Charlie, as some of you know, is a graduate student at UNLV. He just completed his class work for a master’s in environmental health physics, which basically involves measuring and controlling radiation levels in a variety of workplaces.

Early Saturday afternoon Charlie went to the Green Valley Ranch Casino’s sports book — where bettors wager on all kinds of sporting events — and placed the bet. He even took a photo (below) with his cellphone.

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After the horses broke from the starting gate, Nyquist got caught up in a front-end speed duel on the sloppy track, while Exaggerator stayed back and saved ground along the inside. On the backstretch, Exaggerator, still on the rail, made up a lot of ground, and then, turning for home, jockey Kent Desormeaux swung Exaggerator to the outside. He easily passed two tiring front-runners, including Nyquist and sailed on to a three-length victory.

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Kent Desormeaux (green cap) moves Exaggerator past Nyquist in the stretch at Pimlico Race Course in Saturday’s Preakness Stakes.

Exaggerator paid $7.20 on a $2 bet, so my total return was $360, with a $260 profit.

Not long after the race, Charlie sent me a text, saying, “I forgot to mention there’s a 10 percent bookie fee.”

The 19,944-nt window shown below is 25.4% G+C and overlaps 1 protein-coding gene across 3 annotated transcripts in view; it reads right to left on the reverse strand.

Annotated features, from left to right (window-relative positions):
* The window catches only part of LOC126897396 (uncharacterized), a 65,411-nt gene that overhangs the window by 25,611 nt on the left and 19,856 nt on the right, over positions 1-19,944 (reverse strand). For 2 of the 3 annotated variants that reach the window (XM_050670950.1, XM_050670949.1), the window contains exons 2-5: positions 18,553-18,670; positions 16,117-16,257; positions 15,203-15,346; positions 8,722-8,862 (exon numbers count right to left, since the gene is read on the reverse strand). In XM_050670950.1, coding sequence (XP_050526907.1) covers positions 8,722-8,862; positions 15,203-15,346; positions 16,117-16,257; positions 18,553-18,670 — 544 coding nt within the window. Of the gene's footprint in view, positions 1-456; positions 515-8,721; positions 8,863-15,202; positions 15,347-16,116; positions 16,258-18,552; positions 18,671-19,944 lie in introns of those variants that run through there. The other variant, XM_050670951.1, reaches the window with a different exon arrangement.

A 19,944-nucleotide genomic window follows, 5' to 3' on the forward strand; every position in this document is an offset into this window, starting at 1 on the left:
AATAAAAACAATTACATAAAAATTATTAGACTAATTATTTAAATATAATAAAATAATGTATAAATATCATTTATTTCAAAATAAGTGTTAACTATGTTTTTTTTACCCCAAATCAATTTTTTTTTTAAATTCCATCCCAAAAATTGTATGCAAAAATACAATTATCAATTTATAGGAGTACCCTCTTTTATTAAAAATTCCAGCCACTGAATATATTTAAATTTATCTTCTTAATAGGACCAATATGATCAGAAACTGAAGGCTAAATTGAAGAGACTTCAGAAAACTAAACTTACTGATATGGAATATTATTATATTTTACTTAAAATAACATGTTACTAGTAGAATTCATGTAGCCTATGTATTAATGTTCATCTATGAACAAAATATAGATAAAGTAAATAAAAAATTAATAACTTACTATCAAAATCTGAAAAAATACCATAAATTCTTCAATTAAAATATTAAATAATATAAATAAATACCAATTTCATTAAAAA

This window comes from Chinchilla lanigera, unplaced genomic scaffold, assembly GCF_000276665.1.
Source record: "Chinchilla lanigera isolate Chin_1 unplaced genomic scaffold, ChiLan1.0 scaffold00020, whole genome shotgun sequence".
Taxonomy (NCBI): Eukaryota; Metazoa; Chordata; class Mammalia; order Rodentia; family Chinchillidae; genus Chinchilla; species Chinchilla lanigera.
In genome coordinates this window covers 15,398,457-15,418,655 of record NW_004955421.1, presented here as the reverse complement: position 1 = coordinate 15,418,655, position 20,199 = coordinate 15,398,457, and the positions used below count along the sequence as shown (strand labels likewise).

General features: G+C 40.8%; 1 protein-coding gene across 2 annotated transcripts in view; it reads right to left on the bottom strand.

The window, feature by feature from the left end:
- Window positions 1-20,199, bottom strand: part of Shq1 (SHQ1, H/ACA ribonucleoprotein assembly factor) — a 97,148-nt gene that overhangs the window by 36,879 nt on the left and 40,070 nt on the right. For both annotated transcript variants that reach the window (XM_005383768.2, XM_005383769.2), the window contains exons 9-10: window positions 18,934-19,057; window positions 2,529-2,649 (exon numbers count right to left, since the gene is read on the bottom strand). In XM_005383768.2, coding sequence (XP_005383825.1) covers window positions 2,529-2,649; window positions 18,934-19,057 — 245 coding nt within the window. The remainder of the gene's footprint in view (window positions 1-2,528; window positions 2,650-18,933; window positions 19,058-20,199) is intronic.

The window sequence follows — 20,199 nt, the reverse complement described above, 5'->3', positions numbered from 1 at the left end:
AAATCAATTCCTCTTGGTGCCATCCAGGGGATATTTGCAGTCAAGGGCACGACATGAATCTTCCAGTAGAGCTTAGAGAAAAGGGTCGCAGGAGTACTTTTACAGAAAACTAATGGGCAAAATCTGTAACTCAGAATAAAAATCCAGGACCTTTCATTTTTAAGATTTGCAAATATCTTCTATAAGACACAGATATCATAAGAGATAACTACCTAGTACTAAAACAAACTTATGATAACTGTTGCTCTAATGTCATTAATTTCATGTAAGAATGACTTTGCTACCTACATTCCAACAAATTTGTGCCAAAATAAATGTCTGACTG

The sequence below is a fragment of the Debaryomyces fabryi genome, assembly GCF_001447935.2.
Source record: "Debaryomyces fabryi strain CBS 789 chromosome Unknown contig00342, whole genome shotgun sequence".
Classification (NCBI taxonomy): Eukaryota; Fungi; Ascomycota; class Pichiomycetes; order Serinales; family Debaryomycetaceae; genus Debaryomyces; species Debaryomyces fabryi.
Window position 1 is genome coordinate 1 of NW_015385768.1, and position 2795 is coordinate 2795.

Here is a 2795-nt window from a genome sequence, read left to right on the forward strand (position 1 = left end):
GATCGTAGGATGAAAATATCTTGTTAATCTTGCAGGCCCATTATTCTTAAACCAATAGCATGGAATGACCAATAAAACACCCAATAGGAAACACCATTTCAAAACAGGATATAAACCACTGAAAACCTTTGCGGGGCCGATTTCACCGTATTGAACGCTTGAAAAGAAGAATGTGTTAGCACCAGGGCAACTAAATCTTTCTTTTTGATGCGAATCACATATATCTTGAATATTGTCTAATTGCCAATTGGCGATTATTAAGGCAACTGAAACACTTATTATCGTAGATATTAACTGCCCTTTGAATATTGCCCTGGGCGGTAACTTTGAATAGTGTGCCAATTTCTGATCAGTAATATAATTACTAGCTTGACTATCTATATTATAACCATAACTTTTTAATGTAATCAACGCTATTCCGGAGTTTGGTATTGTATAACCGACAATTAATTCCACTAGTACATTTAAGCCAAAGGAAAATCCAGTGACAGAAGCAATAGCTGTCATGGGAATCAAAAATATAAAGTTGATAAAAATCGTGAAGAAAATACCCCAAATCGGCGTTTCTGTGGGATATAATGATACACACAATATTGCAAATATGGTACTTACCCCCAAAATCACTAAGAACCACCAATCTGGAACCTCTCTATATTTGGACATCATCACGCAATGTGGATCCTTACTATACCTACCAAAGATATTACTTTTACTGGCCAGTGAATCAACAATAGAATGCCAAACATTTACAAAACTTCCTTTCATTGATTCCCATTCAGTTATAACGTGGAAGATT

The kid is a notorious deal maker, always finding a way to get a piece of the action. Naturally, I agreed to his terms because, as I told him, I wouldn’t have won anything if it hadn’t been for him.

So we both made out pretty well…But one last thing: Before you start thinking I must be a shrewd horse player, you should know I lost about $300 on Derby Day and that over the course of 40-plus years of playing the horses — most of it in my bachelor days — I’m probably down more than 10 grand. I’m not one of those gamblers who contends he wins nine out of 10 times. No, I lose most of the time. I can count on two hands the number of Derby, Preakness and Belmont winners I’ve had over the last 35 years. But I was reminded again yesterday how much fun it is to notch a big score on a Triple Crown race.

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As much as possible, I try to ignore Kansas. It’s a dull disaster of a state, and Sam Brownback is unequivocally one of the worst administrators to ever inhabit in a governor’s mansion. (It’s a small miracle he was re-elected in 2014 — and he wouldn’t have if the Democratic nominee, Paul Davis of Lawrence, could have demonstrated he had a pulse.)

And yet I can’t entirely ignore the damn state. I live a block from State Line Road; I frequently shop at the Hy-Vee at 77th and State Line; we occasionally go to restaurants there; and, most important, a minor but valued part of my income hinges on secondary-education funding in Kansas.